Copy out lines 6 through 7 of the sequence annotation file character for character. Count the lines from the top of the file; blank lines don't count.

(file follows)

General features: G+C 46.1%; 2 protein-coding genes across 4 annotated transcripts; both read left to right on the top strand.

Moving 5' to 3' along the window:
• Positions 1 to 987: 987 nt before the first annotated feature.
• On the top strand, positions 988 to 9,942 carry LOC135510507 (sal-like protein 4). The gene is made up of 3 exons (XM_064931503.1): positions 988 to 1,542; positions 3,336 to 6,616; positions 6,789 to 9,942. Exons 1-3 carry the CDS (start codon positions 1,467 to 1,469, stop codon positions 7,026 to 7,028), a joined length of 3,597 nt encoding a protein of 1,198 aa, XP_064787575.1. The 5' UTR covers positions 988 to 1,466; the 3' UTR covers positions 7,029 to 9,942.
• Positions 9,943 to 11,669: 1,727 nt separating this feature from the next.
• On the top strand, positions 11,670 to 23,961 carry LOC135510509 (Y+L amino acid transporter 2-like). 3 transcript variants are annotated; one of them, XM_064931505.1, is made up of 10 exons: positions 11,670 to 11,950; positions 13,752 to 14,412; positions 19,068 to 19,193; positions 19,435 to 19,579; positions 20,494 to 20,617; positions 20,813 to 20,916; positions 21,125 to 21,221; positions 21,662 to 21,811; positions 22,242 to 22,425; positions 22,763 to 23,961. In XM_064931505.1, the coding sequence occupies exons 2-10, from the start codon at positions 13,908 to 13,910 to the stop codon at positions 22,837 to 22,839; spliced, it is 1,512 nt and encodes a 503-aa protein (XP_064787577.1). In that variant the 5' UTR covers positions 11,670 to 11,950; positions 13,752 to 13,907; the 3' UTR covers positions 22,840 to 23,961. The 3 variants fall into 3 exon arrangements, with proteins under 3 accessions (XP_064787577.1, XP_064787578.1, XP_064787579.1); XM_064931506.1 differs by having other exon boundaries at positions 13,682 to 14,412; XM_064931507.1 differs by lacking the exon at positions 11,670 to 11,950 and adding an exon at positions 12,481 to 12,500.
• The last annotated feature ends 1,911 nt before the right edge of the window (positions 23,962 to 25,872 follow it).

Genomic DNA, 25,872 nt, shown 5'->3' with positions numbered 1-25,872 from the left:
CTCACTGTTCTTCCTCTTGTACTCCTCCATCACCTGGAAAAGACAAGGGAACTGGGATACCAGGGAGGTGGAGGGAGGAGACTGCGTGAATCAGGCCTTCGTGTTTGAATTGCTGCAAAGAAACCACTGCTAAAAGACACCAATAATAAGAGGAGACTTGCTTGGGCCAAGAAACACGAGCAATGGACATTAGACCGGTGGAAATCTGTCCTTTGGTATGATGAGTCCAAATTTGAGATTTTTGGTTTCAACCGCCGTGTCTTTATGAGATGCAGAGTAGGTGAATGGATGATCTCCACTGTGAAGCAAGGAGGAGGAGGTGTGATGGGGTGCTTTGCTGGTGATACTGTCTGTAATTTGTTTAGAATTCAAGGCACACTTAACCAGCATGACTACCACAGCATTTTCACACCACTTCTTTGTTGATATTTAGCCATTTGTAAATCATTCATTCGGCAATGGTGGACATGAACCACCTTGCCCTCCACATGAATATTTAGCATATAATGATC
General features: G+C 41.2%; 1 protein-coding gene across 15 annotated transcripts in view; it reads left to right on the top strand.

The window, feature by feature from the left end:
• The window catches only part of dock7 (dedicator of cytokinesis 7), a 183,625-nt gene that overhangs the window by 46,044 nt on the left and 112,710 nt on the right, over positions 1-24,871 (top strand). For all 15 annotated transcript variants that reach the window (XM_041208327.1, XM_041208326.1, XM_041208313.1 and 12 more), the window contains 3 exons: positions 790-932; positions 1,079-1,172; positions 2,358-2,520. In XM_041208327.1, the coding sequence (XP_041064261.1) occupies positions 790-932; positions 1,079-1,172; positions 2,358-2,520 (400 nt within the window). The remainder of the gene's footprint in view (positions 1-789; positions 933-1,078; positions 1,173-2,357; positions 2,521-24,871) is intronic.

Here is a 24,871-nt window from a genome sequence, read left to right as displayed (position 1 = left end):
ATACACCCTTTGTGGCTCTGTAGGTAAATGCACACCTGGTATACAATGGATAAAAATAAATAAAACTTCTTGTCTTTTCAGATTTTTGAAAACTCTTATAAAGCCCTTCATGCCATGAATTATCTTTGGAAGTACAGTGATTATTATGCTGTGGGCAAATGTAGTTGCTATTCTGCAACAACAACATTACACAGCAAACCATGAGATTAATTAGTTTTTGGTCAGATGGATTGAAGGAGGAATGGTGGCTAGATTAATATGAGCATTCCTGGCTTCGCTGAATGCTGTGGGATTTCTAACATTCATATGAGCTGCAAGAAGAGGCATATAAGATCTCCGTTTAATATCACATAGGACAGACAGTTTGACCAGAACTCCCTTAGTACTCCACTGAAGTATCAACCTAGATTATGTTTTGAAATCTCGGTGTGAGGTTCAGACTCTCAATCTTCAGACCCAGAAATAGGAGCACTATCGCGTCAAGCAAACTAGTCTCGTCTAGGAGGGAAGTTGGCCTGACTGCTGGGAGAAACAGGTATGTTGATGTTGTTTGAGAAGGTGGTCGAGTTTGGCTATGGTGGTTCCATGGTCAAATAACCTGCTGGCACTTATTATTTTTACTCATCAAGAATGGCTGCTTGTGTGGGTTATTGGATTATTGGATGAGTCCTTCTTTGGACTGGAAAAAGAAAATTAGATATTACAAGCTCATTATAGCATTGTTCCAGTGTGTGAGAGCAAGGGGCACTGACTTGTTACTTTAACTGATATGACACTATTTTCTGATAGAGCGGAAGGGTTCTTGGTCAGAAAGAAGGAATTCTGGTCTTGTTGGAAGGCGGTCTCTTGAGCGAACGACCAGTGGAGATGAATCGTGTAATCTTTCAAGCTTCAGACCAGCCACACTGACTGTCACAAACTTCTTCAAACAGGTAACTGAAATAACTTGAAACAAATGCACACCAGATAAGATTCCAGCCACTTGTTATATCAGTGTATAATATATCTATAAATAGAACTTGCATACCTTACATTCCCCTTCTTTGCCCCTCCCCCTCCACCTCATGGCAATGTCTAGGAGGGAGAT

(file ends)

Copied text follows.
• On the top strand, positions 11,670 to 23,961 carry LOC135510509 (Y+L amino acid transporter 2-like). 3 transcript variants are annotated; one of them, XM_064931505.1, is made up of 10 exons: positions 11,670 to 11,950; positions 13,752 to 14,412; positions 19,068 to 19,193; positions 19,435 to 19,579; positions 20,494 to 20,617; positions 20,813 to 20,916; positions 21,125 to 21,221; positions 21,662 to 21,811; positions 22,242 to 22,425; positions 22,763 to 23,961. In XM_064931505.1, the coding sequence occupies exons 2-10, from the start codon at positions 13,908 to 13,910 to the stop codon at positions 22,837 to 22,839; spliced, it is 1,512 nt and encodes a 503-aa protein (XP_064787577.1). In that variant the 5' UTR covers positions 11,670 to 11,950; positions 13,752 to 13,907; the 3' UTR covers positions 22,840 to 23,961. The 3 variants fall into 3 exon arrangements, with proteins under 3 accessions (XP_064787577.1, XP_064787578.1, XP_064787579.1); XM_064931506.1 differs by having other exon boundaries at positions 13,682 to 14,412; XM_064931507.1 differs by lacking the exon at positions 11,670 to 11,950 and adding an exon at positions 12,481 to 12,500.
• The last annotated feature ends 1,911 nt before the right edge of the window (positions 23,962 to 25,872 follow it).